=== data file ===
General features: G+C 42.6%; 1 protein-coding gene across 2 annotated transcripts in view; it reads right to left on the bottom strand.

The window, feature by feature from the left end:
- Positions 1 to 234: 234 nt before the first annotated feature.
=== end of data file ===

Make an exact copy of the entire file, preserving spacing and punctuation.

General features: G+C 42.6%; 1 protein-coding gene across 2 annotated transcripts in view; it reads right to left on the bottom strand.

The window, feature by feature from the left end:
- Positions 1 to 234: 234 nt before the first annotated feature.